SCOTT SIMON, Host:
A massive fire in Chicago has destroyed a landmark church. Pilgrim Baptist Church was first a synagogue on the South Side. It was designed by famed architects Louis Sullivan and Dankmar Adler. As a church, it became a cornerstone of Chicago's black community and the place where gospel music became an institution. NPR's Cheryl Corley reports.
CHERYL CORLEY: The fire broke out at about 3 in the afternoon and spread quickly. Larry Langford, a spokesman for the Chicago Fire Department, says an ambulance crew driving by the church called it in when they saw flames near workers who were repairing the roof.
LARRY LANKFORT: In fact, we over at the fire department headquarters saw it out the window. And as--before I could make it to the lobby and get over from the front of the building, the whole roof was involved.
CORLEY: No one was injured, but much of the church was destroyed. Built in 1890, Pilgrim had been on the list of the nation's most endangered religious buildings. The church had been able to raise enough money to help restore some of the grandeur of Louis Sullivan's dramatic interior. The church's vaulted ceiling looked like the inside of a giant ark. Robert Graham, a longtime member of the church who was in training to become a deacon, called the loss frustrating.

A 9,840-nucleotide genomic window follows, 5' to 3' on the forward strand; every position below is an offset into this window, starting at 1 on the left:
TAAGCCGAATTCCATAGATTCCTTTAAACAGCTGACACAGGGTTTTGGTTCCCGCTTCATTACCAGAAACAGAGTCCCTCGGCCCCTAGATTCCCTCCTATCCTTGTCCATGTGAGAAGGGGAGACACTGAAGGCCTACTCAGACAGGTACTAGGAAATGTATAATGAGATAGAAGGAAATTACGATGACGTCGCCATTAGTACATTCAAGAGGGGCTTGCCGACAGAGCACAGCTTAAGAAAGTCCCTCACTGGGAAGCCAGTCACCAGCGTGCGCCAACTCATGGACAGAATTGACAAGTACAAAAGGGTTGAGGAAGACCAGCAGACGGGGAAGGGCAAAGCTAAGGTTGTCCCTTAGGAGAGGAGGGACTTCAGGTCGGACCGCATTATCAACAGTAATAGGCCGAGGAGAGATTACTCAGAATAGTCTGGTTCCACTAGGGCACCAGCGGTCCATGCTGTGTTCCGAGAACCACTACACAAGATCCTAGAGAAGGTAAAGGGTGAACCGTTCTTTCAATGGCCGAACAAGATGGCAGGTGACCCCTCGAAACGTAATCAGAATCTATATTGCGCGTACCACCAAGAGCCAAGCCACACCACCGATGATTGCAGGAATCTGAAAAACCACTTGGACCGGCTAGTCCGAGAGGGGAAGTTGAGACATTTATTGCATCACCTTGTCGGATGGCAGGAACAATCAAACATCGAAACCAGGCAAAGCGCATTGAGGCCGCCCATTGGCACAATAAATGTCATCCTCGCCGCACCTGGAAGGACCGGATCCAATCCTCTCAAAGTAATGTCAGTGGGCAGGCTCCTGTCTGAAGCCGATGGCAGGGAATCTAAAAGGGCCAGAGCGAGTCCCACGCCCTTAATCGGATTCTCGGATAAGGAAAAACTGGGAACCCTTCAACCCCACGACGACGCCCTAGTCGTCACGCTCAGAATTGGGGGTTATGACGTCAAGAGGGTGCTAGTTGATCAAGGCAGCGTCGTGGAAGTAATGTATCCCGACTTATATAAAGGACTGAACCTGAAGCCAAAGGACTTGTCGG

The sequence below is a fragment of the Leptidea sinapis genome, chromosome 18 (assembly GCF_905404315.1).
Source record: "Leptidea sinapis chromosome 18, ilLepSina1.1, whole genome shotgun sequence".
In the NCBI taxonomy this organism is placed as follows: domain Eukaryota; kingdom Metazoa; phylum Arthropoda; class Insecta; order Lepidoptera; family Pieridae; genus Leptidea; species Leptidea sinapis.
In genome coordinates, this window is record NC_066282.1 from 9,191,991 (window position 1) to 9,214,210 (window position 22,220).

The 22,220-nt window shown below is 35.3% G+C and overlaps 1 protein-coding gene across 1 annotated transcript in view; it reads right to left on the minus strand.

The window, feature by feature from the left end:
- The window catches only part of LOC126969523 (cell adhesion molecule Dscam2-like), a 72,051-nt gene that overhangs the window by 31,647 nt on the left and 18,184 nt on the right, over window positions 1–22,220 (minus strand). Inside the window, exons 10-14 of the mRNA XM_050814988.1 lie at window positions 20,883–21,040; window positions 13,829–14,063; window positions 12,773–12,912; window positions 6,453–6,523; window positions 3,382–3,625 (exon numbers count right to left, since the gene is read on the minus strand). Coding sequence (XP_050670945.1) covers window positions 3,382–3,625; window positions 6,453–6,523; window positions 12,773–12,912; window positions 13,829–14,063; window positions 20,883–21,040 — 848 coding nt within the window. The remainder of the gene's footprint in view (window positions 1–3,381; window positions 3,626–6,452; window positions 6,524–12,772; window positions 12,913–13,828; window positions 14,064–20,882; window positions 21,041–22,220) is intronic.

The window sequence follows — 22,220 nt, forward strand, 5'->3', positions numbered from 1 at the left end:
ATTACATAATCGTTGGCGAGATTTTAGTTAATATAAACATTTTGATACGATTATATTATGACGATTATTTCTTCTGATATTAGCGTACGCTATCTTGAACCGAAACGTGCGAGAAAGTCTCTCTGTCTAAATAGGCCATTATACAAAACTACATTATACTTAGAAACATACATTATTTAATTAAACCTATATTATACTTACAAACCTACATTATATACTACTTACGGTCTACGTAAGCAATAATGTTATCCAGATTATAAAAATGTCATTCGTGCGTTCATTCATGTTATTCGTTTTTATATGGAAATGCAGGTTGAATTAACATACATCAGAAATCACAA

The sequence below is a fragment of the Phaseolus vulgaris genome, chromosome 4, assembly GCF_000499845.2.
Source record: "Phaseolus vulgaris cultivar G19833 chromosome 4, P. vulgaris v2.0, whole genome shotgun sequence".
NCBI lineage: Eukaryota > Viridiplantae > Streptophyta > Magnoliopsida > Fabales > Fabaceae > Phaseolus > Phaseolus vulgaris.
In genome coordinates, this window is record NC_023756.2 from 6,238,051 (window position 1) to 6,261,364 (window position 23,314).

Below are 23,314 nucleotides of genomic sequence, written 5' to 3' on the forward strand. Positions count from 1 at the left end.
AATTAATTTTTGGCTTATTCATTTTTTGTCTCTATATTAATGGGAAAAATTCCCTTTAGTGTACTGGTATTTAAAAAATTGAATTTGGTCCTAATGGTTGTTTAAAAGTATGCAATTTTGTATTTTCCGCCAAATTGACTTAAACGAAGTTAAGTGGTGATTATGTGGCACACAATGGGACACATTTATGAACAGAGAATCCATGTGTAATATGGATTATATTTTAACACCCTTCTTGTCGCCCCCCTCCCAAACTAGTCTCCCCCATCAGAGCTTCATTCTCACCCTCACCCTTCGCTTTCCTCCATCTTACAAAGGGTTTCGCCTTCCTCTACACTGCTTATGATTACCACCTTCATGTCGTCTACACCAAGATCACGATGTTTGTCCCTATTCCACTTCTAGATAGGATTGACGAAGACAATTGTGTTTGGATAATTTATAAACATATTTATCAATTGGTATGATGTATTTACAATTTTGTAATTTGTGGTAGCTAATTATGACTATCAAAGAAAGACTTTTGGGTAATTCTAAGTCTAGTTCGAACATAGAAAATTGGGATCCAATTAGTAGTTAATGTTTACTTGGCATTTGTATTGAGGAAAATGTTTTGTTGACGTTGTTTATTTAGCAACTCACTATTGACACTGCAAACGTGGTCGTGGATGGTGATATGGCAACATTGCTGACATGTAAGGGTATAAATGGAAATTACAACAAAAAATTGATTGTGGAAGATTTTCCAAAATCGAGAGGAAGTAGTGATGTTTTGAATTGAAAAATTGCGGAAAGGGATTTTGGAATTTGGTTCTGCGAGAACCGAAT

ROBERT GRAHAM: We were just in the process of putting in an elevator to assist the older parishioners, and the roof started leaking last year, so we had to have that repaired, and now this.
CORLEY: Pilgrim's conversion from a synagogue to a church came during the 1920s as the neighborhood's Jewish population migrated elsewhere and the city's black population grew. It was in the church's immense sanctuary that Thomas A. Dorsey, often called the "Father of Gospel Music," perfected his craft. Working with generations of gospel singers, Dorsey turned the city into the focal point of gospel music, and his blues-tinged hymns became classics, recorded by gospel greats like Mahalia Jackson.
(SOUNDBITE OF SONG "PRECIOUS LORD TAKE MY HAND")
MAHALIA JACKSON: (Singing) Precious Lord, take my hand. Lead me on.
CORLEY: Standing about a half block away, 30-year-old Eugene Hardiman(ph) stood weeping as he watched smoke billowing from the church. Both his mother and sister were married at Pilgrim Baptist Church. Hardiman said his grandmother had also been a soloist in the church choir when Thomas Dorsey was the director.
EUGENE HARDIMAN: So I grew up going to choir rehearsal with her and, you know, every Sunday she had me there. Bible studies, I was there. It's just hard to see this. It's just hard.
CORLEY: Fire engineers will inspect what's left of the church today, and its members will also need to decide what to do next. Cheryl Corley, NPR News, Chicago.